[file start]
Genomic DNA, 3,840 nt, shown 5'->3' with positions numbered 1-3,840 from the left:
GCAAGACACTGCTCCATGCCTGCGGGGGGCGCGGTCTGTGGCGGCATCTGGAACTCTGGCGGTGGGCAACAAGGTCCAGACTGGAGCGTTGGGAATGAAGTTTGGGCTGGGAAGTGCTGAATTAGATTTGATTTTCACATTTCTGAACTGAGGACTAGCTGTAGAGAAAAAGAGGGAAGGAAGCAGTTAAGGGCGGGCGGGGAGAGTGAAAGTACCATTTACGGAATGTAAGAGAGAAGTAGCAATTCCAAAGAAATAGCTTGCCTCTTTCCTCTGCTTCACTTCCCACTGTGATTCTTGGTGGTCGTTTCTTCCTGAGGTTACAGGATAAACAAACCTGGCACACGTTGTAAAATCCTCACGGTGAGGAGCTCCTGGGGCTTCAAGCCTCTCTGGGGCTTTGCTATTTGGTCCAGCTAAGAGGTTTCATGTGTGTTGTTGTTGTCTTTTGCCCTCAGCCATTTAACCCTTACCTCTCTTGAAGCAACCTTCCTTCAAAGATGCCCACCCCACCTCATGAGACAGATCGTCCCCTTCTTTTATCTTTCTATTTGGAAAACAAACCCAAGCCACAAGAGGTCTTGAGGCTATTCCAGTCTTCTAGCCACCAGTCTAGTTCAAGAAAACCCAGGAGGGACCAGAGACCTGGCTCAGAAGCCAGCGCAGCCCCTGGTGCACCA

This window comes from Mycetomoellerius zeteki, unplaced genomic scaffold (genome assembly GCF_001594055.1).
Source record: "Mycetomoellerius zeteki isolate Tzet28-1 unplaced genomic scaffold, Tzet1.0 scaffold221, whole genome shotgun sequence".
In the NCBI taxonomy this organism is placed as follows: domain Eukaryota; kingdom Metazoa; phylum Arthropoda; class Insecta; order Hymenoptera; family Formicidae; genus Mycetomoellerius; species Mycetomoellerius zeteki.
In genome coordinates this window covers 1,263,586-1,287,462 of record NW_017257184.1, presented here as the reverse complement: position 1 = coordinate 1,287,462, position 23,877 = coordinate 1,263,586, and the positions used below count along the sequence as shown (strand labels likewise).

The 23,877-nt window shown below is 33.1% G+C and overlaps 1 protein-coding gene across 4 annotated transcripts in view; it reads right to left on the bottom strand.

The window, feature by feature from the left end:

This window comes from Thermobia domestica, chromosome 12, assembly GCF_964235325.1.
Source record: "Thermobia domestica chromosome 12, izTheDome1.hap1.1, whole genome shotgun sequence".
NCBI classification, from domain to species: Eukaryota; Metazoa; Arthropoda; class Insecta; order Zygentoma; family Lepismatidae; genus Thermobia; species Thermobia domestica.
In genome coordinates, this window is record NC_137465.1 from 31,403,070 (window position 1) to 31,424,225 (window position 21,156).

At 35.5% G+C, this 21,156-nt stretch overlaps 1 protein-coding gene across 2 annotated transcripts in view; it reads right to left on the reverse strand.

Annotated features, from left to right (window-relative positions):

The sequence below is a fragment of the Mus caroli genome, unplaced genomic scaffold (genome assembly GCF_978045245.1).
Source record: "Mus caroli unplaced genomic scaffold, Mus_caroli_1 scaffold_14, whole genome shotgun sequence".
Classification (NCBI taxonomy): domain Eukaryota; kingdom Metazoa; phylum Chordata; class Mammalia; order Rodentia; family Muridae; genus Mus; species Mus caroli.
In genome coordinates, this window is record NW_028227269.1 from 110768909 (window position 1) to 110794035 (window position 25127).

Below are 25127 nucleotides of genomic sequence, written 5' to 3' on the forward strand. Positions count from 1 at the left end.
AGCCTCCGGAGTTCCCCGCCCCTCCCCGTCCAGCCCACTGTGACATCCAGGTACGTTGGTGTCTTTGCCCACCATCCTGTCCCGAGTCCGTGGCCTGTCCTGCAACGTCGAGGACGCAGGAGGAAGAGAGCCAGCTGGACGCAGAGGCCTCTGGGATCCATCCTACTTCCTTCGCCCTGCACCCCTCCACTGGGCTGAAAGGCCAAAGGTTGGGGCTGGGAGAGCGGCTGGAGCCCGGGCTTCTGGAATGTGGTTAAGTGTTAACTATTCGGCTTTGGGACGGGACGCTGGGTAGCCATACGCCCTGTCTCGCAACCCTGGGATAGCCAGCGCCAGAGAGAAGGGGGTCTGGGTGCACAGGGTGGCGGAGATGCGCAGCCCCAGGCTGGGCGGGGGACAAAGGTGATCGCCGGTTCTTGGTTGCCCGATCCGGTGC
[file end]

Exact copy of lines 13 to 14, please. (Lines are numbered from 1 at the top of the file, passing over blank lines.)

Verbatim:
At 35.5% G+C, this 21,156-nt stretch overlaps 1 protein-coding gene across 2 annotated transcripts in view; it reads right to left on the reverse strand.

Annotated features, from left to right (window-relative positions):